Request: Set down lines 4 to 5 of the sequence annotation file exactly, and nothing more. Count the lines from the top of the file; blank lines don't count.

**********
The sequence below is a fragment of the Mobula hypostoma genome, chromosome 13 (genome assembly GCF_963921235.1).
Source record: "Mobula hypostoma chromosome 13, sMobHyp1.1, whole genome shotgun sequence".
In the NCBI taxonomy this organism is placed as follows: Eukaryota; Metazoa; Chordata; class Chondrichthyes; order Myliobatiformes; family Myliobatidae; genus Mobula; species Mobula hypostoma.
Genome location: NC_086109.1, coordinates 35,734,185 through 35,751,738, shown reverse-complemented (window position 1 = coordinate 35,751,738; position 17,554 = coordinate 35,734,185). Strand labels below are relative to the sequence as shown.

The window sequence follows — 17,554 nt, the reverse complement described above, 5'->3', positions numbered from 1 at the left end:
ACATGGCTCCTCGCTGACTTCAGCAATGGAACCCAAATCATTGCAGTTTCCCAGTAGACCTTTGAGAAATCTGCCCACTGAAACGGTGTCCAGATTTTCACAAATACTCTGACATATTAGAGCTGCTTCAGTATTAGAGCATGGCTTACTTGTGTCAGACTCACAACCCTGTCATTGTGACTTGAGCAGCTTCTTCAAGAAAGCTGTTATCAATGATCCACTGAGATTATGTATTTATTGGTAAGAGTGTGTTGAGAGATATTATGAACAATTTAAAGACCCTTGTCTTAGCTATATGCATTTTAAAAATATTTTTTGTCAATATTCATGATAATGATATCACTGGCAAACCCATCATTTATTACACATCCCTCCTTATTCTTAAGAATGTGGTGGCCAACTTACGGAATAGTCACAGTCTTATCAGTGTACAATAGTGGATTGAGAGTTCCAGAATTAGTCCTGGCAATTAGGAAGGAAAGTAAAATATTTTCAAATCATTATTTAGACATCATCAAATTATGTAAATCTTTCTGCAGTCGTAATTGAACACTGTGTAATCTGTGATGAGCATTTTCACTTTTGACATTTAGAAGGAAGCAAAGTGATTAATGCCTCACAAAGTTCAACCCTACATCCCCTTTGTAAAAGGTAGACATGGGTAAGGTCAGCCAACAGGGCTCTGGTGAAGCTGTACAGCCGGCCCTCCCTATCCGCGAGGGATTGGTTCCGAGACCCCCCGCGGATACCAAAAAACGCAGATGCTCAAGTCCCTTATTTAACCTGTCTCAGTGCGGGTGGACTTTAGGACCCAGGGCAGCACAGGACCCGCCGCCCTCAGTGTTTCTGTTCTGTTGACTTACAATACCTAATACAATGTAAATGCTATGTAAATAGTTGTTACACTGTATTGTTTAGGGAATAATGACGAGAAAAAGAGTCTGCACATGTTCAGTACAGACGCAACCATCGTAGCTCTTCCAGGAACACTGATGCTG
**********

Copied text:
Genome location: NC_086109.1, coordinates 35,734,185 through 35,751,738, shown reverse-complemented (window position 1 = coordinate 35,751,738; position 17,554 = coordinate 35,734,185). Strand labels below are relative to the sequence as shown.

The window sequence follows — 17,554 nt, the reverse complement described above, 5'->3', positions numbered from 1 at the left end: